Sir Henry Newbolt, “Vitaï Lampada” (1897-98)

Sir Henry Newbolt, a childhood friend of Douglas Haig (later to command World War I’s British Expeditionary Force), wrote the following poem, which became popular early in World War I, in the late nineteenth century. Its equation of warfare with cricket, of valor with sportsmanship, represented an ideal of rugged bravery and an expectation that wars could follow game rules that many British soldiers and generals followed. These expectations proved completely inadequate to the realities of trench warfare. The poem’s title, which means “The Torch of Life,” is taken from the Latin poem De rerum natura (On the Nature of Things) by Lucretius, where it refers to a torch handed off in a relay race.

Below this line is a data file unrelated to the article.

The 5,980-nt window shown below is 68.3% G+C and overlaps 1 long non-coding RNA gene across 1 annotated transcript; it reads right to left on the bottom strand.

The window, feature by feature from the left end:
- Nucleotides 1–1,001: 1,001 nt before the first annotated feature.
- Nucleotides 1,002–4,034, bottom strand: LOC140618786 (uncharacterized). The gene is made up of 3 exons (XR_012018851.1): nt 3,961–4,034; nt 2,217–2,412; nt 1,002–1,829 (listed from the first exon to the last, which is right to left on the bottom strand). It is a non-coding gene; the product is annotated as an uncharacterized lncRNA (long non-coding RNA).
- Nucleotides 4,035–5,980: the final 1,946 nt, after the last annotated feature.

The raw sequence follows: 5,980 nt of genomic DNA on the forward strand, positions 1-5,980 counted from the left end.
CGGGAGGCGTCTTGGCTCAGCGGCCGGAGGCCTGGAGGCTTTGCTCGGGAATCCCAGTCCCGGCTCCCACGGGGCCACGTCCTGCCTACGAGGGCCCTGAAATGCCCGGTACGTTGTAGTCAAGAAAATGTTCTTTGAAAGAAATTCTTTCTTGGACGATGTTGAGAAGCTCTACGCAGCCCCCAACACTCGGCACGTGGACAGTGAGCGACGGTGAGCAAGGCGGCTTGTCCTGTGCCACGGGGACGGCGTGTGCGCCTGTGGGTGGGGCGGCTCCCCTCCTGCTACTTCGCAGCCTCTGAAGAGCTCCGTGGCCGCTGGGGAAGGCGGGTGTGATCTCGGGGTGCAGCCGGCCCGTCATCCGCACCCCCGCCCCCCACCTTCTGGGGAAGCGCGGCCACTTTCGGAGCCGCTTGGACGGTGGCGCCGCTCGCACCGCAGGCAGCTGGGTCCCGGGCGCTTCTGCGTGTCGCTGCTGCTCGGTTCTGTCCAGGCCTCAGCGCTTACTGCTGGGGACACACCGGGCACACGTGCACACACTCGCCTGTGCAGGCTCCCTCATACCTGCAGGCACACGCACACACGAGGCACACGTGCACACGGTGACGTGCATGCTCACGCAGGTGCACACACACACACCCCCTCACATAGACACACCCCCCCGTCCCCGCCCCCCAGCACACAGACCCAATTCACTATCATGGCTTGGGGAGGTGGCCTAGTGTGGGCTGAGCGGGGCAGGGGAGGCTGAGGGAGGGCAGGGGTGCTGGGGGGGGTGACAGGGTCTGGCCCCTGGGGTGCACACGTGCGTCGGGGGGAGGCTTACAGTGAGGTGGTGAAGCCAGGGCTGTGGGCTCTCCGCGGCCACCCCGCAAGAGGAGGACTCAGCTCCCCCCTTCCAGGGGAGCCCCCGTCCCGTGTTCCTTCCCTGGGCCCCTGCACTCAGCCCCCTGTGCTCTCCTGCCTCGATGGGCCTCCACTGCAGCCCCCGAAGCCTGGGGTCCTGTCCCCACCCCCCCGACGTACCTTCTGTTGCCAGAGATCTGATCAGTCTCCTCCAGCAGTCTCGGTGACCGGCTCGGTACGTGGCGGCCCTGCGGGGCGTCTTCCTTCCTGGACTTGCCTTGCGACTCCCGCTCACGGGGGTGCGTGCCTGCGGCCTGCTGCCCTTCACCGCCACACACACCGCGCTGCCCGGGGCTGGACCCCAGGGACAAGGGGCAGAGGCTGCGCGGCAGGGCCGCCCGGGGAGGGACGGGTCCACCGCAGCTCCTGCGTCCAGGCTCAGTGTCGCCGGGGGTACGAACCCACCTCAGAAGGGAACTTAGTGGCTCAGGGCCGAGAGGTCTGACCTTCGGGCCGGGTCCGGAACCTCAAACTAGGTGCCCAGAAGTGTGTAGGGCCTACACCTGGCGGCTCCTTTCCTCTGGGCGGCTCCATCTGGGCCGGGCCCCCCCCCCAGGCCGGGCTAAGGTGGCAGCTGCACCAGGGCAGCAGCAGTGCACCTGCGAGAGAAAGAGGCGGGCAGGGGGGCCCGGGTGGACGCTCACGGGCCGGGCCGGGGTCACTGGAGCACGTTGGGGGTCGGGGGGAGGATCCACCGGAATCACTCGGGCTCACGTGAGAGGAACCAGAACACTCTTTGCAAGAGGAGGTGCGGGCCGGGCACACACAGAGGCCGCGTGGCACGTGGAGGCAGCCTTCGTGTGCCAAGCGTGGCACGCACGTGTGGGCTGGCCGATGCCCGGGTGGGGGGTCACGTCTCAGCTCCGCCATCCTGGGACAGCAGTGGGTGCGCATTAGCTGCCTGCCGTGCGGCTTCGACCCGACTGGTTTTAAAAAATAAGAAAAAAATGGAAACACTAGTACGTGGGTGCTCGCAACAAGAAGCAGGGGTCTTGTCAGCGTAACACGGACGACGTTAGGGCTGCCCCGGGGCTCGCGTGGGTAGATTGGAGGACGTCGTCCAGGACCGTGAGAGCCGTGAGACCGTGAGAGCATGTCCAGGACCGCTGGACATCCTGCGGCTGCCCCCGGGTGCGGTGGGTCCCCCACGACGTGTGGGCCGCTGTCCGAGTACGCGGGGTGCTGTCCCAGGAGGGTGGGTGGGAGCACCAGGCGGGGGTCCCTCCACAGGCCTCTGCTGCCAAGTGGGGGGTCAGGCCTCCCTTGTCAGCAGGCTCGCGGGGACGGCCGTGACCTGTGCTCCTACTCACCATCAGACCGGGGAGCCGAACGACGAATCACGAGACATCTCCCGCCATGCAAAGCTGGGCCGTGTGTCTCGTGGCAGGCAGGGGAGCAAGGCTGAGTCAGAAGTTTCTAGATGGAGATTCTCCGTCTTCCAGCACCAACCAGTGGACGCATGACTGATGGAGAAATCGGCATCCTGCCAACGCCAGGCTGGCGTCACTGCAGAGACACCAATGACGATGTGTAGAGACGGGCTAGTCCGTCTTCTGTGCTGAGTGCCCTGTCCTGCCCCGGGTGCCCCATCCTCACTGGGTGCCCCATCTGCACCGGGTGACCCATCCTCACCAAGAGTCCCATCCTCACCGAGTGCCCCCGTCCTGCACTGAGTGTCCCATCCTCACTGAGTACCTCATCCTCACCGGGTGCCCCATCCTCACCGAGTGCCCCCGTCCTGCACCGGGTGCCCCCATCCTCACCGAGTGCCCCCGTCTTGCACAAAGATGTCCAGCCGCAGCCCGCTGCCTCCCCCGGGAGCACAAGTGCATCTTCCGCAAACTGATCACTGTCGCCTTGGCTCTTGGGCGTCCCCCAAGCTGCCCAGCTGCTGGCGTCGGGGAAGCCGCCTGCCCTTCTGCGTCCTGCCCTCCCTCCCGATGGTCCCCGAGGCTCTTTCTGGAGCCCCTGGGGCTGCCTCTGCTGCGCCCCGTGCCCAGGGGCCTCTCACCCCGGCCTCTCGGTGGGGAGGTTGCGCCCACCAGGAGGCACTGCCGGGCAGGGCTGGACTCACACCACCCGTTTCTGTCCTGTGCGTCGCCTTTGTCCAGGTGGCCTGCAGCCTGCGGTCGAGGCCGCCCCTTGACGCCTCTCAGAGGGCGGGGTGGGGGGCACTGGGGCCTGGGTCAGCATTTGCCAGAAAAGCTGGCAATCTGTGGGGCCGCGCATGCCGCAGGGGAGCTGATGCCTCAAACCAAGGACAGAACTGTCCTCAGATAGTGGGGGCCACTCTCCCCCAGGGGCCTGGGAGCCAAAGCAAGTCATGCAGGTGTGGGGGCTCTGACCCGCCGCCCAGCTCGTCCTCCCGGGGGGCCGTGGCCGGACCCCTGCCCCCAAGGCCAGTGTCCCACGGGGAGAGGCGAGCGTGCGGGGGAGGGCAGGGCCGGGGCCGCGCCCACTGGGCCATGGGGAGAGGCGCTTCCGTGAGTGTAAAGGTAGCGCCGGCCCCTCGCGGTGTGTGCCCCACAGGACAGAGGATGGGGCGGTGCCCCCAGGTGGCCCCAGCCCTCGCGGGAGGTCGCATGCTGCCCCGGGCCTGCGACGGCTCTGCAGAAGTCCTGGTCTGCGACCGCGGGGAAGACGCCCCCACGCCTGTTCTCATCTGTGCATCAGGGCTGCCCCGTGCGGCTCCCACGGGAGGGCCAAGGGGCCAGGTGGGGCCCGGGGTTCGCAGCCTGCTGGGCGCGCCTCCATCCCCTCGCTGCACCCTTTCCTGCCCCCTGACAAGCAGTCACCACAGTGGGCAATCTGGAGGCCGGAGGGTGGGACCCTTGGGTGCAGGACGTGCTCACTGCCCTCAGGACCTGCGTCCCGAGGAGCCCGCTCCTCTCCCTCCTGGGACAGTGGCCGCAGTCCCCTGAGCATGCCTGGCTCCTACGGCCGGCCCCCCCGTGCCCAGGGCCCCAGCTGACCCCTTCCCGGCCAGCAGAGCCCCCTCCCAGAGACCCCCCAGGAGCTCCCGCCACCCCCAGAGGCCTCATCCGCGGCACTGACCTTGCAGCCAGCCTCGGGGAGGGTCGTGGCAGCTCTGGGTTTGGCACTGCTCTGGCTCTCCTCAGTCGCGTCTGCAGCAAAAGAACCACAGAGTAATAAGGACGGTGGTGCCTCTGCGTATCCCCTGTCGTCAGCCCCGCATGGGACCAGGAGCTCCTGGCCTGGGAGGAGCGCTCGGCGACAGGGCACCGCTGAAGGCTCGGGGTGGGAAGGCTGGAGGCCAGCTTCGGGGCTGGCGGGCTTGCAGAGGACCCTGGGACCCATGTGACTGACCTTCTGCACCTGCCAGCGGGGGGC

There’s a breathless hush in the Close to-night—
   Ten to make and the match to win—
A bumping pitch and a blinding light,
   An hour to play and the last man in.
And it’s not for the sake of a ribboned coat,
   Or the selfish hope of a season’s fame,
But his Captain’s hand on his shoulder smote—
   “Play up! play up! and play the game!'”

The sand of the desert is sodden red,—
   Red with the wreck of a square that broke;—
The Gatling’s jammed and the Colonel dead,
   And the regiment blind with dust and smoke.
The river of death has brimmed his banks,
   And England’s far, and Honour a name,
But the voice of a schoolboy rallies the ranks:
   “Play up! play up! and play the game!'”

This is the word that year by year,
   While in her place the School is set,
Every one of her sons must hear,
   And none that hears it dare forget.
This they all with a joyful mind
   Bear through life like a torch in flame,
And falling fling to the host behind—
   “Play up! play up! and play the game!'”


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